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Meet the Class of 2016 Fellows

Mary Lancaster

Mary  Lancaster

Dr. Mary Lancaster is AFRICOM Science Lead for the Cooperative Biological Engagement Program (CBEP) of the Cooperative Threat Reduction Program (CTR). Dr. Lancaster manages CBEP’s cooperative biological research and biosurveillance efforts with CBEP partner countries in Central and West Africa, including Cameroon, Cote d’Ivoire, Ethiopia, Gabon, Guinea, Liberia, Senegal, Sierra Leone, and Uganda. Cooperative biological research projects are focused on supporting and bolstering BS&S and biosurveillance capabilities that reduce the threat of pathogens of security concern, while addressing infectious disease priorities of both CBEP and its partner countries.  Dr. Lancaster influences the strategy for the AFRICOM Science portfolio, coordinates the submission of research project proposals with potential collaborators and manages ensuing projects.

From 2010 to 2015, Dr. Lancaster was a research scientist at Pacific Northwest National Laboratory, where she applied her expertise in epidemiology and data analysis to a broad range of projects, including vector surveillance lead in the Republic of Georgia, cyber-physical risk and vulnerability assessments, development of cybersecurity resilience metrics, evaluation of stand-off rad/nuc detection implementation for DHS’ Domestic Nuclear Detection Office, and development of a proof-of-concept decision support tool for biological event response that integrated epidemiologic modeling with decision theory to guide decision making under uncertainty. Since 2014, Dr. Lancaster has chaired the Institutional Review Board at PNNL. In December 2014, Dr. Lancaster was detailed to DHHS/BARDA as a liaison between BARDA’s Analytic Decision Support Division and the modeling and simulation expertise found in DOE National Laboratories.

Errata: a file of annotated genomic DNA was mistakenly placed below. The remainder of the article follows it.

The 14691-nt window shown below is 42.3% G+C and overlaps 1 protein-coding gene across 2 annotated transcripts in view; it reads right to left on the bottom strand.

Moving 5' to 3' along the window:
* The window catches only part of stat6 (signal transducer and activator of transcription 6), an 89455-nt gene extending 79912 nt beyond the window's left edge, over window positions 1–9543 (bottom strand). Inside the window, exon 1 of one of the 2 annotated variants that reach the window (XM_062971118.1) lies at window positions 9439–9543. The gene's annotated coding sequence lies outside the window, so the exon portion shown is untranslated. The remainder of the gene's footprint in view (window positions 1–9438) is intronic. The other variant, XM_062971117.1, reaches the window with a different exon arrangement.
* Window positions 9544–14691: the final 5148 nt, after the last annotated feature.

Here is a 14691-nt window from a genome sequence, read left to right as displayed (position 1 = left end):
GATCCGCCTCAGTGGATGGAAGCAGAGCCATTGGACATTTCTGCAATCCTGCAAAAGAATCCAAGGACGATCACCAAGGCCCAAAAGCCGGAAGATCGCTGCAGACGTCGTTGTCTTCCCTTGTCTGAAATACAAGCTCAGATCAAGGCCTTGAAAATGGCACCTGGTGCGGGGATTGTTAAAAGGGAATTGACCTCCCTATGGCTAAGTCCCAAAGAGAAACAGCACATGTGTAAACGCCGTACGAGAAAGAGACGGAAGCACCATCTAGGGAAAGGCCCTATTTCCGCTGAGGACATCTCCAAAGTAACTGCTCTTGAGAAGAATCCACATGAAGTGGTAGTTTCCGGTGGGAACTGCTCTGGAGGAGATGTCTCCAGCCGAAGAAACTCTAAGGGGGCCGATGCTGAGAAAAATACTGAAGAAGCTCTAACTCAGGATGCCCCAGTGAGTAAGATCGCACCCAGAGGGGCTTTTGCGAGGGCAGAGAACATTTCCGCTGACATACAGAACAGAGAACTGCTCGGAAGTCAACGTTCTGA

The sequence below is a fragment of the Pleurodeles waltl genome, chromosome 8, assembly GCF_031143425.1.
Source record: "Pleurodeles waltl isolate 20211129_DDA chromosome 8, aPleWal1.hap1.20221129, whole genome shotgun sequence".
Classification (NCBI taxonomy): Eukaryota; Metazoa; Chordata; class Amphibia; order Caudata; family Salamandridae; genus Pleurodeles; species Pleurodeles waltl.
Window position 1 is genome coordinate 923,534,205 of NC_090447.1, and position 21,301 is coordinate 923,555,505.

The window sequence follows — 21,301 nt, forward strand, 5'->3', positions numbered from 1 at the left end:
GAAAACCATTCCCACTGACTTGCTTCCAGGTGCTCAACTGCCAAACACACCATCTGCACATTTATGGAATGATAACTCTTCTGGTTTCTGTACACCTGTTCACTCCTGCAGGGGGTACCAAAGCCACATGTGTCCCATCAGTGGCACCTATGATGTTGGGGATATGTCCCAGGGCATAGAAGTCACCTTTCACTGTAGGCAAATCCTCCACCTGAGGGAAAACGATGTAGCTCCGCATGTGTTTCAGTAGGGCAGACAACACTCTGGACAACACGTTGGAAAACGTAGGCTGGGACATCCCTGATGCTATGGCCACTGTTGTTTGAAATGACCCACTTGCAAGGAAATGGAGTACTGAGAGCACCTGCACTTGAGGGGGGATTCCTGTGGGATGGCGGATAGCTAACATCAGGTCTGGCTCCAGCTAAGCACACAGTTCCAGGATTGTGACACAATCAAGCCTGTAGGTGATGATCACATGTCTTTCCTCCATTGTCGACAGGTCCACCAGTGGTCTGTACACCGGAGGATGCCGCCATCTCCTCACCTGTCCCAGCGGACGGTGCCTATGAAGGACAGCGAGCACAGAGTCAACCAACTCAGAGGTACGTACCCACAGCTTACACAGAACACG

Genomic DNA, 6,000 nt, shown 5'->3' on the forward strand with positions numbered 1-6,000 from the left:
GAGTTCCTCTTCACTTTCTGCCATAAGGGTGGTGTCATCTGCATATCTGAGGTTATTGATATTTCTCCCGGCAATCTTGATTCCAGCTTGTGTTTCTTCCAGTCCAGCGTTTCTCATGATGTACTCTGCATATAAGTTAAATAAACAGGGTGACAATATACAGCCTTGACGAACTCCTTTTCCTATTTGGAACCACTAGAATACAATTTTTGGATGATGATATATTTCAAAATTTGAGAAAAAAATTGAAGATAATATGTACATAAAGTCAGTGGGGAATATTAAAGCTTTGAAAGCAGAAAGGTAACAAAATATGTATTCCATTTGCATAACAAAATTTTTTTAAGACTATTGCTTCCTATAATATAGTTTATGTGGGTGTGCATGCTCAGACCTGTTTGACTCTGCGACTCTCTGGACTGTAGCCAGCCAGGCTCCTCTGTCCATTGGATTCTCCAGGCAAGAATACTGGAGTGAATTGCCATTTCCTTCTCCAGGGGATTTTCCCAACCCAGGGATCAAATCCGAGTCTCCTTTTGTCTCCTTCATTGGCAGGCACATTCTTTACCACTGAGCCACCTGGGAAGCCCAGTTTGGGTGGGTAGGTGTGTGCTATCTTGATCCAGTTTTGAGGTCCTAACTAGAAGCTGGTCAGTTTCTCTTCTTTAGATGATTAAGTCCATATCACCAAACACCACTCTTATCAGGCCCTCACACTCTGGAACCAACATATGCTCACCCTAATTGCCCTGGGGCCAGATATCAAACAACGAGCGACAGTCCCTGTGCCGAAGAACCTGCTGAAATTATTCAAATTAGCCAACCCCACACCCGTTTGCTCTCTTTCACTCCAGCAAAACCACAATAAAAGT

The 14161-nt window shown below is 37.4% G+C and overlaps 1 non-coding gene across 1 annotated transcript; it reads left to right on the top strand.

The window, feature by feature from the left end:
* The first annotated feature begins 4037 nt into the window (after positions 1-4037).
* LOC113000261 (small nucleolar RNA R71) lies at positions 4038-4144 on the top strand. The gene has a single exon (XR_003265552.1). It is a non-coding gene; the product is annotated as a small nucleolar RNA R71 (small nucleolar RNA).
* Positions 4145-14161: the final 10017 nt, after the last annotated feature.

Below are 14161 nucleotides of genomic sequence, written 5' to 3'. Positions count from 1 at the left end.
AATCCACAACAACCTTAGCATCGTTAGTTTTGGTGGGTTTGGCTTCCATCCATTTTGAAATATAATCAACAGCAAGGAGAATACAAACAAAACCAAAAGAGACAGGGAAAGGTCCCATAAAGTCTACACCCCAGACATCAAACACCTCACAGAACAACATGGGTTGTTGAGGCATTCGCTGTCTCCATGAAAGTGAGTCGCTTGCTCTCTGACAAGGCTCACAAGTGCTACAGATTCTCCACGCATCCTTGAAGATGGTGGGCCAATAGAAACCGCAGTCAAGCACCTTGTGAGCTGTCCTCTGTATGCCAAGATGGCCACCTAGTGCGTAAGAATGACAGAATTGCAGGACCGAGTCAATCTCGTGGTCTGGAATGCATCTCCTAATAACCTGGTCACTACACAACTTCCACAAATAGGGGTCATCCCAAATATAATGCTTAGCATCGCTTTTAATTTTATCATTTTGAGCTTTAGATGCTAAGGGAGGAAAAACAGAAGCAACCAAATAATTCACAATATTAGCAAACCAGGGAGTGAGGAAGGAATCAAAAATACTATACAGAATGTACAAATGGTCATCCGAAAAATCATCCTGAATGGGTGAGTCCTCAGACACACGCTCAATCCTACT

From 2006-2010, Dr. Lancaster was the regional epidemiologist in the West Tennessee Region of the Tennessee Department of Health. Dr. Lancaster developed and implemented a regional syndromic surveillance program, performed routine disease surveillance, investigated disease outbreaks, and collaborated in the development of preparedness and response plans for natural and man-made disasters.  In addition, she drafted a quarterly communicable disease newsletter for healthcare providers in the region and served as deputy public information officer during the 2009 H1N1 influenza outbreak.

In graduate school, Dr. Lancaster investigated the introduction and establishment of the Asian tiger mosquito (Aedes albopictus) in a LaCrosse virus encephalitis endemic area and aided in the development of risk maps for Lyme disease in the upper Midwest.

Previously, Dr. Lancaster held an emergency medical technician (EMT) license for 16 years, working for both a private ambulance company and a student-run volunteer EMS organization at the University of Illinois.

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Stephanie Griese

Stephanie  Griese

Dr. Stephanie Griese is a medical epidemiologist in the Office of Public Health Preparedness and Response at the Centers for Disease Control and Prevention in Atlanta, Georgia. Her focus areas include pediatric preparedness, vulnerable populations, and medical countermeasures.  Dr. Griese recently served as the Lead for the Ebola Children’s Health Team, where she directed a multidisciplinary team of clinicians, epidemiologists, health scientists, public health advisors, and health communicators to ensure the unique needs of children were recognized and addressed in all aspects of CDC’s Ebola Outbreak response.  Dr. Griese earned her undergraduate degrees (BS, BA) from the College of William and Mary, her medical degree from the Penn State College of Medicine, and a Masters of Public Health from the Johns Hopkins Bloomberg School of Public Health.  She completed her pediatrics residency training at the Johns Hopkins Hospital, and practiced in the Johns Hopkins Hospital Pediatric Emergency Department prior to a career in public health.  She served as a CDC Epidemic Intelligence Service Officer for two years with the North Carolina Division of Public Health before joining CDC’s Office of Public Health Preparedness and Response as a medical epidemiologist in 2013.  

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Behind the Scenes in Biosecurity

Phyllis Arthur Interview

Phyllis Arthur, Senior Director, Vaccines, Immunotherapeutics and Diagnostics Policy, Biotechnology Industry Organization (BIO), discusses the role of public-private partnerships in drug and vaccine development and production and broadly outlines the roles that Congress, the Administration, and the private sector play regarding US biodefense policy.